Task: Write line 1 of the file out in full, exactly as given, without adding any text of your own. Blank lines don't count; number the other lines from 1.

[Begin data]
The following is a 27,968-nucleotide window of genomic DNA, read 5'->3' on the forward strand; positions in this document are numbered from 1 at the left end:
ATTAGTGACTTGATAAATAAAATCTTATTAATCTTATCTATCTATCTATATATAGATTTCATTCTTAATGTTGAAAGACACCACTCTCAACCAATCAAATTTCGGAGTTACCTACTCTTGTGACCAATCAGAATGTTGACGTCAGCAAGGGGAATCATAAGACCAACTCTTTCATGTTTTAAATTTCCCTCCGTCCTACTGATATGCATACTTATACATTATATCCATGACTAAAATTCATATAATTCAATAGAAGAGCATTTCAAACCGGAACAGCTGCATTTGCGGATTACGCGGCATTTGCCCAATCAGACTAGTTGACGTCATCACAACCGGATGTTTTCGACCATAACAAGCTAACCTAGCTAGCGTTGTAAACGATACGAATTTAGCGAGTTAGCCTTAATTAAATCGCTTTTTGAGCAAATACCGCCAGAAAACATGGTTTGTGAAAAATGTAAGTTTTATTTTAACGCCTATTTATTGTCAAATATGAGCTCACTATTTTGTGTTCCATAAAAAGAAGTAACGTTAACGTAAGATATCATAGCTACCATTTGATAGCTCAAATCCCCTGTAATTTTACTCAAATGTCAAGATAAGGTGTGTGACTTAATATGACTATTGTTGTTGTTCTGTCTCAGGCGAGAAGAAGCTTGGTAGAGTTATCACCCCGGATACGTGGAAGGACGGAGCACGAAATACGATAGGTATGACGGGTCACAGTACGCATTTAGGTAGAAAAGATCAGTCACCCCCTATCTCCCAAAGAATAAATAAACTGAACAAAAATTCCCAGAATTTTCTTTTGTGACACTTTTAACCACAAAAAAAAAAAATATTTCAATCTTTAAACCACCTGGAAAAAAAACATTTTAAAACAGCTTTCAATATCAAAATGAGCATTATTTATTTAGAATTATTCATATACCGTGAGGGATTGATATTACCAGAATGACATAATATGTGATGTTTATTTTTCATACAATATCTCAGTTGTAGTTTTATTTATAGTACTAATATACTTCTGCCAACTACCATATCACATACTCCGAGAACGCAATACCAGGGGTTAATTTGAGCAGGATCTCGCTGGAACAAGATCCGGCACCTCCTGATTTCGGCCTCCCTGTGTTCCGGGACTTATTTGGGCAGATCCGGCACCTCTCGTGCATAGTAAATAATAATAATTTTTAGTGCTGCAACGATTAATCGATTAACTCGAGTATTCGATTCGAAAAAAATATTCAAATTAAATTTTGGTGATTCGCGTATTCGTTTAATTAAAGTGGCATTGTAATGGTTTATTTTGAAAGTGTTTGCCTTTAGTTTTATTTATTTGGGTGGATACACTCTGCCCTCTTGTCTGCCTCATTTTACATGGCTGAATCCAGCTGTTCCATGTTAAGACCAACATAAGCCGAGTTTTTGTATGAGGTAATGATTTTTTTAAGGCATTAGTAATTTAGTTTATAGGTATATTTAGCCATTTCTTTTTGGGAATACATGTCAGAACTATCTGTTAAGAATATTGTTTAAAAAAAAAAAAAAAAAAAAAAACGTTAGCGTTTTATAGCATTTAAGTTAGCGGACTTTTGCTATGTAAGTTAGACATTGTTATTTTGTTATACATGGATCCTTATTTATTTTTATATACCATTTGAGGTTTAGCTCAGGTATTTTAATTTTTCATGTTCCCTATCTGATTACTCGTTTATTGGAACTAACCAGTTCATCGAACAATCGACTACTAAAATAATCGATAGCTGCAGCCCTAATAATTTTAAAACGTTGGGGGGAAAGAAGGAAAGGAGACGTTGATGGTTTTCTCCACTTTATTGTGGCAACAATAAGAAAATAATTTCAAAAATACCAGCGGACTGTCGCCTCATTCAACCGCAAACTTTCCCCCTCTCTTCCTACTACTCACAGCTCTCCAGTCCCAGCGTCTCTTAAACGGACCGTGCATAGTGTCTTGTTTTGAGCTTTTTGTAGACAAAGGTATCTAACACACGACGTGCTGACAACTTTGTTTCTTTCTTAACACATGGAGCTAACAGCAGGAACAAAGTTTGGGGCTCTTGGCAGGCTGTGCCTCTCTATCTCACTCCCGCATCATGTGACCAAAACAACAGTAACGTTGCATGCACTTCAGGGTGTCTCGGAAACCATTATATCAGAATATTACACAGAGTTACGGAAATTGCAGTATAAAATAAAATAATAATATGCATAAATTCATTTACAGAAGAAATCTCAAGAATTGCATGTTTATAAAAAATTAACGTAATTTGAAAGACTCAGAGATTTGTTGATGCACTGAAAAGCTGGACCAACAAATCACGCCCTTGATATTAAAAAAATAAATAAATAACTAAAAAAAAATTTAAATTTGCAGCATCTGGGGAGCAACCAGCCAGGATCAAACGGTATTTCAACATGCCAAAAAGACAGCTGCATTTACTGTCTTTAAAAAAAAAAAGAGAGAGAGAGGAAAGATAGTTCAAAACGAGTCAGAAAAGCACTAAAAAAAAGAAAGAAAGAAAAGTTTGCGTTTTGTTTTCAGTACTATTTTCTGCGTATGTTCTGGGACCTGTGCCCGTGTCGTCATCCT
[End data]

The following is a 27,968-nucleotide window of genomic DNA, read 5'->3' on the forward strand; positions in this document are numbered from 1 at the left end: